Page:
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Literary Terms Powerpoint Presentation


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These are the most common literary terms taught in introductory English courses. If you master these, you will perform well in any high school or college English class you take. I look forward to working with you on these.

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Literary Terms Powerpoint Presentation

  1. 1. Literary Terms Mr. Brightman & Mr. Bray With help from the Pre-AP Guide
  2. 2. Alliteration <ul><li>The practice of beginning several consecutive or neighboring words with the same sound. </li></ul><ul><li>“ The twisting trout twinkled below.” </li></ul>
  3. 3. Allusion <ul><li>A reference to a mythological, literary, or historic person, place, or thing. </li></ul><ul><li>“ He met his Waterloo.” </li></ul>
  4. 4. Assonance <ul><li>The repetition of accented vowel sounds in a series of words. </li></ul><ul><li>The words “cry” and “side” have the same vowel sound, so if you used them together they would be in assonance. </li></ul>
  5. 5. Consonance <ul><li>The repetition of a consonant sound within a series of words to produce a harmonious effect. </li></ul><ul><li>“ And each slow dusk a drawing-down of blinds.” </li></ul><ul><li>The “d” sound is in consonance as well as the “s” sound. </li></ul>
  6. 6. Hyperbole <ul><li>A deliberate, extravagant, and often outrageous exaggeration. </li></ul><ul><li>“ The shot heard ‘round the world.” </li></ul>
  7. 7. Imagery <ul><li>Words or phrases a writer uses to represent persons, objects, actions, feelings, and ideas descriptively by appealing to the senses. </li></ul>
  8. 8. Metaphor <ul><li>A comparison of two unlike things not using “like” or “as.” </li></ul><ul><li>“ Time is money.” </li></ul>
  9. 9. Mood <ul><li>The atmosphere or predominant emotion in a literary work. </li></ul>
  10. 10. Motivation <ul><li>A circumstance or set of circumstances that prompts a character to act in a certain way or that determines the outcome of a situation or work. </li></ul>
  11. 11. Onomatopoeia <ul><li>The use of words that mimic the sounds they describe. When onomatopoeia is used on an extended scale in a poem, it is called imitative harmony. </li></ul><ul><li>“ Hiss,” “buzz,” and “bang.” </li></ul>
  12. 12. Oxymoron <ul><li>A form of paradox that combines a pair of opposite terms into a single unusual expression. </li></ul><ul><li>“ sweet sorrow” or “cold fire” </li></ul>
  13. 13. Paradox <ul><li>When the elements of a statement contradict each other. Although the statement may appear illogical, impossible, or absurd, it turns out to have a coherent meaning that reveals a hidden truth. </li></ul><ul><li>“ Much madness is divinest sense.” </li></ul>
  14. 14. Personification <ul><li>A kind of metaphor that gives inanimate objects or abstract ideas human characteristics. </li></ul><ul><li>“ The wind cried in the dark.” </li></ul>
  15. 15. Pun <ul><li>A play on words that are identical or similar in sound but have a sharply diverse meanings. </li></ul><ul><li>When Mercutio is bleeding to death in Romeo and Juliet , he says to his friends, “Ask for me tomorrow, and you shall find a grave man.” </li></ul>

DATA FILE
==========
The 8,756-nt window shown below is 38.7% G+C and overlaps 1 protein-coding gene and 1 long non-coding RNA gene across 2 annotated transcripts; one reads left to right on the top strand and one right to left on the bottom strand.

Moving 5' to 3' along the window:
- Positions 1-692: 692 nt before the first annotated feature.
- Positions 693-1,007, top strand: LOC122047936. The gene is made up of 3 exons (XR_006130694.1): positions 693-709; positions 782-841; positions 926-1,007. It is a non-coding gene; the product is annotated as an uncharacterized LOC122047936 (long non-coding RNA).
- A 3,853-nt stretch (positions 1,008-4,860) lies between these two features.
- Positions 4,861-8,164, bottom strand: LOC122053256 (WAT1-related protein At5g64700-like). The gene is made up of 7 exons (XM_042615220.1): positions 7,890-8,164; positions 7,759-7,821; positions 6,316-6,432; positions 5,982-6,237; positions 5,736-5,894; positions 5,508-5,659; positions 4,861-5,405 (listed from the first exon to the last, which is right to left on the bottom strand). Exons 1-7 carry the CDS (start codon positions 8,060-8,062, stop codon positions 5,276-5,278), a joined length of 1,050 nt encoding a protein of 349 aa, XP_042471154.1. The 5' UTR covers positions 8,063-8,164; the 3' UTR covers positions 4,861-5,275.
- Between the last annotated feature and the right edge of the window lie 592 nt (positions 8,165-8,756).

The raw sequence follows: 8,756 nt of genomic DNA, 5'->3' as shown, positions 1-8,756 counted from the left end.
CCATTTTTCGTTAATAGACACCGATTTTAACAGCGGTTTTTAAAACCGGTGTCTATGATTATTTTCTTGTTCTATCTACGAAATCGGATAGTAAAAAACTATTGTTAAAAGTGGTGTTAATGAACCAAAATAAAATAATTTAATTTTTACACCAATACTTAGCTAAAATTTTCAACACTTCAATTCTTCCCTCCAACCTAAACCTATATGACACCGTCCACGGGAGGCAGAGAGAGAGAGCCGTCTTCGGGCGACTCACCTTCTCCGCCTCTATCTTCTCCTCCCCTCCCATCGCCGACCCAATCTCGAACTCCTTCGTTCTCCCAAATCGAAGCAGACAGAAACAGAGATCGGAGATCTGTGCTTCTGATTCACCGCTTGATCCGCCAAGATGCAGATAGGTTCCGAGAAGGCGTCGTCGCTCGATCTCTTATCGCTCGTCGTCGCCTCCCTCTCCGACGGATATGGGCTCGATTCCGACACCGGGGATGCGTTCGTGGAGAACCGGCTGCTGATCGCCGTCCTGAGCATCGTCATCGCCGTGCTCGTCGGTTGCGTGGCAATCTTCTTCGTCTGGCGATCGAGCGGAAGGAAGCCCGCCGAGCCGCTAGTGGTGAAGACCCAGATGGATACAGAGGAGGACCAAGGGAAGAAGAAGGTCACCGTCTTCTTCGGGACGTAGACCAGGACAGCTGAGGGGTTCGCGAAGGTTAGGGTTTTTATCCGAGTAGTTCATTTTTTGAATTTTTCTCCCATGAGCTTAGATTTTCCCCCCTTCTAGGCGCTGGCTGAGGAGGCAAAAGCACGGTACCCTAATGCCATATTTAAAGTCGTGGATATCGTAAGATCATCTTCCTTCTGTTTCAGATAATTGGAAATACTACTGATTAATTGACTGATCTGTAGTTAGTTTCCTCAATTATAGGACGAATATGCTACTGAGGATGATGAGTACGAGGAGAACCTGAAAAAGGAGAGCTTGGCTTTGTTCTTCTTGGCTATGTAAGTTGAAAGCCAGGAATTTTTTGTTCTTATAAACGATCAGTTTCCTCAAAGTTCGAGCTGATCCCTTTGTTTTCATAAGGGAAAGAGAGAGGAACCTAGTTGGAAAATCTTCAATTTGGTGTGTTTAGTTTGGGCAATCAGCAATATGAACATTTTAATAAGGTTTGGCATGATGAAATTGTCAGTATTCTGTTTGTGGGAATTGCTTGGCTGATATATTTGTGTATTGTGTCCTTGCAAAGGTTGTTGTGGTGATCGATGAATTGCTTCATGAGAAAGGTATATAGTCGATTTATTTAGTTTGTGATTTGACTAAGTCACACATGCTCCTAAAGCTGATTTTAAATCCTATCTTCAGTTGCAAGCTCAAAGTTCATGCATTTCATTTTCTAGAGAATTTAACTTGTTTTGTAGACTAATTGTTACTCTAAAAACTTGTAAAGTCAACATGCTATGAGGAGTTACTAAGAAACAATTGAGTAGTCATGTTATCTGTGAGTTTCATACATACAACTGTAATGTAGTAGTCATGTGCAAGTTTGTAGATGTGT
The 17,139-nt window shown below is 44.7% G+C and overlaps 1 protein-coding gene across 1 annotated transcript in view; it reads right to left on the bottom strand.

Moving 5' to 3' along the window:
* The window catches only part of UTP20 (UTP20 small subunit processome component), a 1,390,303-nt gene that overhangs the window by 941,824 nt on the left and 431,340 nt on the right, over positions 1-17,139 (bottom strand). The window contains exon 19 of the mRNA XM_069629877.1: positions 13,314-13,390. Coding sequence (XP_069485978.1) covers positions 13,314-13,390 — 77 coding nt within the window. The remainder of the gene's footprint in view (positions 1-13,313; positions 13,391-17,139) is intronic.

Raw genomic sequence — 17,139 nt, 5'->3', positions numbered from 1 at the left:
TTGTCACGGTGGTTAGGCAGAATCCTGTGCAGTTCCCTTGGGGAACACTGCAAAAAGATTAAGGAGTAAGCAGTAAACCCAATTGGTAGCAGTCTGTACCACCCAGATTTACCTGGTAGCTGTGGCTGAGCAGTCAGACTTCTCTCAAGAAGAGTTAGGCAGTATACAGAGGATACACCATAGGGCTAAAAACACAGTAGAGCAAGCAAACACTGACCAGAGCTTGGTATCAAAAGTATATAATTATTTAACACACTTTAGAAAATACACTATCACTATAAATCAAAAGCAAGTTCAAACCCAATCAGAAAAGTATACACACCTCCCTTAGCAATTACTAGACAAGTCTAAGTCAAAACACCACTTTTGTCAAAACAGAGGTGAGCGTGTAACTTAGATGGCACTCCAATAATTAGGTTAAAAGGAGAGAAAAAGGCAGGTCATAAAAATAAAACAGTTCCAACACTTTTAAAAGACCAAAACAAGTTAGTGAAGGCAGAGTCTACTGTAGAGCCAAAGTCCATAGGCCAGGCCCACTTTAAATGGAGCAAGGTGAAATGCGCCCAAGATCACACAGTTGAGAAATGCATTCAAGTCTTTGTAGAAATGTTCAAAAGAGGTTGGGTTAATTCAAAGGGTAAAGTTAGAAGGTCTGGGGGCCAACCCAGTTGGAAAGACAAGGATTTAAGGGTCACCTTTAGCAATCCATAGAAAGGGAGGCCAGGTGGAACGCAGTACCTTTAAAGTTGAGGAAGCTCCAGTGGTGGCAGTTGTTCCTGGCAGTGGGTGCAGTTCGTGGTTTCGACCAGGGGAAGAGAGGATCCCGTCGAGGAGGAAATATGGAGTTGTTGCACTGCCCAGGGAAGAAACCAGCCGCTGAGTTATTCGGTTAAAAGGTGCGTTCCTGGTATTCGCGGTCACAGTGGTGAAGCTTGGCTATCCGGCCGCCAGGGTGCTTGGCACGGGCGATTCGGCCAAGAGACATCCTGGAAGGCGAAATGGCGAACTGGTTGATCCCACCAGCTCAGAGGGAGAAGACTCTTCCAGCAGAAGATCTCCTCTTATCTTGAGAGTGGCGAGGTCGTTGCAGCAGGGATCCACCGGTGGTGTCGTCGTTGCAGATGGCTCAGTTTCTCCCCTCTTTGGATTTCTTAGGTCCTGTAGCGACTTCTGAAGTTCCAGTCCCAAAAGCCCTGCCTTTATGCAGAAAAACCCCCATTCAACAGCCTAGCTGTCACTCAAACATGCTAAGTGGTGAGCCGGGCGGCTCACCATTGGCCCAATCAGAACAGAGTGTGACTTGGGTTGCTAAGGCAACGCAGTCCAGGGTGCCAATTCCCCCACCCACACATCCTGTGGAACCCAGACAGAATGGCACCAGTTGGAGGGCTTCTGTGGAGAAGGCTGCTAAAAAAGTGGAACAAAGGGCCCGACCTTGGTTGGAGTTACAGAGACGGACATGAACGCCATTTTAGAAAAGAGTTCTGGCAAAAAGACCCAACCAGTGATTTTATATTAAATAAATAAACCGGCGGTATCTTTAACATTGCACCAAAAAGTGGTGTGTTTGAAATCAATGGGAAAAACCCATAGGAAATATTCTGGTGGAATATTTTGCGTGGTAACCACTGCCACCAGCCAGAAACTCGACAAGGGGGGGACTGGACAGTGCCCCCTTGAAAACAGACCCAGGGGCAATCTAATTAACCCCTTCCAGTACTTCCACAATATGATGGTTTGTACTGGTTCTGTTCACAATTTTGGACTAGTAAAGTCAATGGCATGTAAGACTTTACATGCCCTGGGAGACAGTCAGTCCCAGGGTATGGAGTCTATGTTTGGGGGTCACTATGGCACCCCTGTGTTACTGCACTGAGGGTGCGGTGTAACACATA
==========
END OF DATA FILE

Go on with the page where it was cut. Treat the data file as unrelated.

16. 16. Rhyme <ul><li>The repetition of sounds in two or more words or phrases that appear close to each other in a poem. </li></ul><ul><li>End Rhyme, Internal Rhyme, and Slant Rhyme are all different types of rhyme. </li></ul>
  17. 17. Sarcasm <ul><li>The use of verbal irony in which a person appears to be praising something but is actually insulting it. </li></ul><ul><li>“ As I fell down the stairs headfirst, I heard her say, ‘Look at that coordination.’” </li></ul>
  18. 18. Shift or Turn <ul><li>The change or movement in a piece resulting from epiphany, realization, or insight gained by the speaker, a character, or the reader. </li></ul>
  19. 19. Simile <ul><li>A comparison of two different things or ideas through the use of the words “like” or “as.” </li></ul><ul><li>“ The warrior fought like a lion.” </li></ul>
  20. 20. Symbol <ul><li>Any object, person, place, or action that has both a meaning in itself and that stands for something larger than itself, such as a quality, attitude, belief, or value. </li></ul><ul><li>The land turtle in Steinbeck’s The Grapes of Wraith suggests or reflects the toughness and resilience of the migrant workers. </li></ul>
  21. 21. Theme <ul><li>The central message of a literary work, which can be expressed in a word or two: courage, survival, war, pride, etc. </li></ul>
  22. 22. Tone <ul><li>The writer’s or speaker’s attitude toward a subject, character, or audience and it is conveyed through the author’s choice of words and detail. </li></ul>
  23. 23. Understatement <ul><li>The opposite of hyperbole. It is a kind of irony that deliberately represents something as being much less than it really is. </li></ul><ul><li>“ I could probably manage to survive on a salary of two million dollars per year.” </li></ul>